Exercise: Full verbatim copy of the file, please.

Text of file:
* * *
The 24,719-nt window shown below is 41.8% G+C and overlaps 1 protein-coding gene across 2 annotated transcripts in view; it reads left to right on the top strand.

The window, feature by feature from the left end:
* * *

The 24,719-nt window shown below is 41.8% G+C and overlaps 1 protein-coding gene across 2 annotated transcripts in view; it reads left to right on the top strand.

The window, feature by feature from the left end: